So just a little postscript to the earlier piece about today's extraordinary Panelbase poll showing 50% support for independence. The Britain Elects account on Twitter tossed a small grenade into the discussion about the poll by stating that the standard indyref Yes/No question hadn't been asked. My initial gut reaction to that was it must be an innocent misunderstanding - the Sunday Times had put out a graphic summarising the results in terms of "Support" and "Oppose" and I thought perhaps Britain Elects had seen that and taken it too literally. However, as a service with a huge following, Britain Elects are presumably very much "in the loop" with the leading polling firms and with the embargoed results that are sent out in advance to journalists and other interested parties, so we shouldn't discount the possibility that their claim is accurate. (It's also possible that this information is publicly available in the Sunday Times article and that I haven't seen it yet because I don't pay the Murdoch Levy, so if you know the answer please let me know.)
If the question has genuinely been changed, it's an inexplicable decision. We all know that unionist politicians have been trying it on recently and attempting to gain some traction with the idea that the question will need to be revised for the next referendum. But with absolutely no reason to assume they'll get anywhere with that, and with no idea what the new question would be even if they did succeed, it's surely a no-brainer for pollsters to continue with the question that was actually asked in the 2014 vote and that almost all polls have used in the five years since. Remember also that this is just the latest in a long series of independence polls conducted by Panelbase on behalf of the Sunday Times, and it would be normal practice to maintain consistency by sticking with the same question wording, unless there's a very good reason not to. If you don't do that, the results cease to be directly comparable and the trends that are picked up may be less meaningful.
The BBC's Philip Sim reacted to the Britain Elects claim by indulging in what I can only describe as some light trolling...
"On top of the usual caveats about individual polls etc - was this not a Yes/No poll? Interesting SNP are promoting it when they've been arguing that Electoral Commission don't need to test the indyref2 question because Yes/No is in "current use" and is always used in polls..."
Well, that's one way of looking at it, but there is another way. Most polls are commissioned by a mainstream media that we know is overwhelmingly hostile to independence. Have unionist newspapers decided that they are now in a position to undermine the SNP's case simply by playing silly buggers with the question they ask in their own polls? And if so, have the polling companies begun to play along with that little game?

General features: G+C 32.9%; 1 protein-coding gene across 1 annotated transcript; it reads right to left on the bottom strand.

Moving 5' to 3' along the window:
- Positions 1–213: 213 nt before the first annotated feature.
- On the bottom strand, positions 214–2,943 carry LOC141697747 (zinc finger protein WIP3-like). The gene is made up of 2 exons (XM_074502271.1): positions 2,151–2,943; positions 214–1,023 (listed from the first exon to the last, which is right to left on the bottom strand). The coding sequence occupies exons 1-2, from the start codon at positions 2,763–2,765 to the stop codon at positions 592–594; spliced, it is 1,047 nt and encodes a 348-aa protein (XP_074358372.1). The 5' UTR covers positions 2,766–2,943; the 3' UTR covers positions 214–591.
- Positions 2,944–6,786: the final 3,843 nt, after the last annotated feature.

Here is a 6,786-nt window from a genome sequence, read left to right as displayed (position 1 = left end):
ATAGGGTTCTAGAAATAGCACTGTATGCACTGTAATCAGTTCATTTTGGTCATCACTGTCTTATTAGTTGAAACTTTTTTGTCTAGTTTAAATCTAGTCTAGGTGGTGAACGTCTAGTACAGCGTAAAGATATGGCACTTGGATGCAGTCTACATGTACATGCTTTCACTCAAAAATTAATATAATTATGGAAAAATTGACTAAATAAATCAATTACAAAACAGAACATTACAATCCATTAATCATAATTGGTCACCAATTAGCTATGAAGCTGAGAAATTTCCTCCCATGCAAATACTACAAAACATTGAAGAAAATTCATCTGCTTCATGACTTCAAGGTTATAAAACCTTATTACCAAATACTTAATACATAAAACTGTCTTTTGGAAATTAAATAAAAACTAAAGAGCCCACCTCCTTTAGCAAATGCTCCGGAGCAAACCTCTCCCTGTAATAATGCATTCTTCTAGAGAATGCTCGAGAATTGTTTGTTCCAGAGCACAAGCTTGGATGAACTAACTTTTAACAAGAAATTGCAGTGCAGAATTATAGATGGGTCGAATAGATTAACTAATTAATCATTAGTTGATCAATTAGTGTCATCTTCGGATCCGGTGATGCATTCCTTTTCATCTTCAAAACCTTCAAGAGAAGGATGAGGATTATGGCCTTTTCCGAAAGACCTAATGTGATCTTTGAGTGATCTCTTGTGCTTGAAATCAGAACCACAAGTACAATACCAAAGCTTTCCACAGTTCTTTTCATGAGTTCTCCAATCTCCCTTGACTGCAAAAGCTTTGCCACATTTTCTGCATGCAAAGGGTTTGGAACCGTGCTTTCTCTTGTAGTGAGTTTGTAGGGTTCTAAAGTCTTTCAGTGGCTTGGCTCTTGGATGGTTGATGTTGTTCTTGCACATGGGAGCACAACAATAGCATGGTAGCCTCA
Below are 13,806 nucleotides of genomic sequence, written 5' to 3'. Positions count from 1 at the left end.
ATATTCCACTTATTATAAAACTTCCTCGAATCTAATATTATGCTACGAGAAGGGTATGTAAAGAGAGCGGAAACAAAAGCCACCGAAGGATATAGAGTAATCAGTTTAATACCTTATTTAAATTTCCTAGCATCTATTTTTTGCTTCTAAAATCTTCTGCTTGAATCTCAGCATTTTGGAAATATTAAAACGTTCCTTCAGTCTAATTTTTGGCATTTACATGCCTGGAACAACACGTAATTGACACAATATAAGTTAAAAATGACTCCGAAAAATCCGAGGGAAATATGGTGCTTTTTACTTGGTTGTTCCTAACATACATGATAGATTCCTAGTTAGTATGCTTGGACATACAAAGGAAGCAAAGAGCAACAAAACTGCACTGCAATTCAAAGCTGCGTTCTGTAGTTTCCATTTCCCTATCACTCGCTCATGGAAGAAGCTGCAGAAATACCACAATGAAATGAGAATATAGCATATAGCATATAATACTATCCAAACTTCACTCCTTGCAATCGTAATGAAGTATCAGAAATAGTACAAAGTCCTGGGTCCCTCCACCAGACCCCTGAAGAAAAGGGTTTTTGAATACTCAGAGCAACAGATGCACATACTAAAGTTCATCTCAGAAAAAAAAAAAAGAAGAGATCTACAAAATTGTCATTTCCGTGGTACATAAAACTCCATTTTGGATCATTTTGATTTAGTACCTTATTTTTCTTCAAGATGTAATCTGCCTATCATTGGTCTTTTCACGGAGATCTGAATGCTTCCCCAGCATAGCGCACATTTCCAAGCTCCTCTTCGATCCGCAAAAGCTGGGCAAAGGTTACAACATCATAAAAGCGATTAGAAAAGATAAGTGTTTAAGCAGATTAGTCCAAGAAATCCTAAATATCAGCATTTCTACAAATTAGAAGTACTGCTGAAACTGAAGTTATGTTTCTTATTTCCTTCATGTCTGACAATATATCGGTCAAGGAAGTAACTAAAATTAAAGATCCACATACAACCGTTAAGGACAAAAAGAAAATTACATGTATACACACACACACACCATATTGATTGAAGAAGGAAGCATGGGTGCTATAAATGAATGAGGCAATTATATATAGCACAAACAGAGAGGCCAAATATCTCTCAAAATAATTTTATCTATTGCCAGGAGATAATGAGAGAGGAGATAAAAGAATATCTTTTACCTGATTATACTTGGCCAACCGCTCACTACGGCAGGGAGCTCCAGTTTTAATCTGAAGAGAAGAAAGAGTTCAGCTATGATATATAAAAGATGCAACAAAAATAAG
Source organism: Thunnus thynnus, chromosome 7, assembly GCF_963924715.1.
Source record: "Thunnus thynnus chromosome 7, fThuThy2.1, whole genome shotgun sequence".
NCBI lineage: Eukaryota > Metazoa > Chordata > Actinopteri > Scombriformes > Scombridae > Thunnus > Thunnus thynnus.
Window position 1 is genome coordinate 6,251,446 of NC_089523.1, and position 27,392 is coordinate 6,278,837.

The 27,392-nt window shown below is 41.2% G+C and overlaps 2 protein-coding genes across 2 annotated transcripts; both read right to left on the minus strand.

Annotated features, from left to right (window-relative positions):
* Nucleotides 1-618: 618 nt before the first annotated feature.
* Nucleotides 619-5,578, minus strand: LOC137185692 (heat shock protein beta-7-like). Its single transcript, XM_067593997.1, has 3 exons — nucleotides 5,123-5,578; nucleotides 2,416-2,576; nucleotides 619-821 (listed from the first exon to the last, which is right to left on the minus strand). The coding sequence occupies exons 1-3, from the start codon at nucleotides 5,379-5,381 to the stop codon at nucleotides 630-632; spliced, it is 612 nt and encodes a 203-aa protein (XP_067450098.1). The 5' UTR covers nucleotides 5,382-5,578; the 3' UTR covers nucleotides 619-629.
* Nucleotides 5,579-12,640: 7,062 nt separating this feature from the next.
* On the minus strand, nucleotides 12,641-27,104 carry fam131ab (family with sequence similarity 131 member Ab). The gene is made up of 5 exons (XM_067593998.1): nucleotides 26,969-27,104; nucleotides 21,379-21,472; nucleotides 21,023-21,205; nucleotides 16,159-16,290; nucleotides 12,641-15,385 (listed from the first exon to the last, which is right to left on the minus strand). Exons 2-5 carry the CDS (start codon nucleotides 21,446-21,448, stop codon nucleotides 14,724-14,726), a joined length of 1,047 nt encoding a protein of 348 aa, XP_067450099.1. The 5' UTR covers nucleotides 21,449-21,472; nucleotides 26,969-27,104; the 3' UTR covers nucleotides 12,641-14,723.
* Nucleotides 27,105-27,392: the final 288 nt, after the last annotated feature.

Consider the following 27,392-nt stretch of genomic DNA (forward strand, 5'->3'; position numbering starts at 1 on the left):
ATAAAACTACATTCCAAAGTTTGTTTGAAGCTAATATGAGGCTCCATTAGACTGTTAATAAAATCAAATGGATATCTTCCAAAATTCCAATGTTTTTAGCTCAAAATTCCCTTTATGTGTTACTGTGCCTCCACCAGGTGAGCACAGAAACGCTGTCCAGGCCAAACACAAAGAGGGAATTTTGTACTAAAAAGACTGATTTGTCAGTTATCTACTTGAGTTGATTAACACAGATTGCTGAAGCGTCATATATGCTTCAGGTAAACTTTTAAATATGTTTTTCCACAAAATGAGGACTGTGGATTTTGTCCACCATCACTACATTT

As it happens, something along the lines of "Do you support or oppose Scottish independence?" is not an inherently unfair question, and if that's what was asked, I'm not surprised that the results were very much in line with recent Yes/No polling. It's certainly a lot clearer than Scotland in Union's notoriously dodgy "Do you want to remain part of the United Kingdom?" question, which confuses the hell out of people by making them think they're being asked about the monarchy.
But as a matter of principle, polling companies should be sticking with the tried and tested question until and unless a new question emerges from an official process. If each firm dreams up its own question to ask, we're going to end up with five or six competing "referendum questions", each producing different results, and we won't have a clue what the true state of play is.
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What is surely destined to be remembered as "The Poll With No End" finally came to an end today, as Wings published the last results from his own Panelbase poll of SNP voters. You might be surprised to hear that I actually think his final question was a reasonably fair one, although there was still a faint tone of incredulity in one of the three possible options that respondents could choose from, and that may have had a slightly leading effect. However, the results are overwhelming enough that I don't think there's much doubt about the balance of SNP voters' views - they want some sort of Plan B if a Section 30 order is rejected. 42% would want a consultative referendum to be held without Westminster's consent, 35% would want to use a scheduled election to double as a referendum, and only 7% think that the Scottish Government should just keep asking for permission and hoping that Westminster agrees. (That was the touch of incredulity I was talking about.)
So, yes, it appears that the vast majority of SNP voters are directly at odds with the party leadership on this crucially important matter. But what's the rational response to that? The SNP leadership will be less likely, not more likely, to change course if the people who disagree with them leave the party and join a fringe party instead. That would be a recipe for careerist, devolutionist SNP rule for the next twenty years.
For my part, I've just renewed my SNP membership for another year. I didn't do that because I agree with the leadership on everything. I disagree with them on Plan B. I disagree with them on self-ID. I disagree with them on one or two other miscellaneous things as well. But the only way to bring change about is to fight for it on the inside.
We're at a crossroads in our nation's history, and there can be no better time to make your voice heard inside the party that remains the only credible vehicle for delivering independence. If you're not currently a member of the SNP and fancy joining for just a few pounds, you can do so HERE.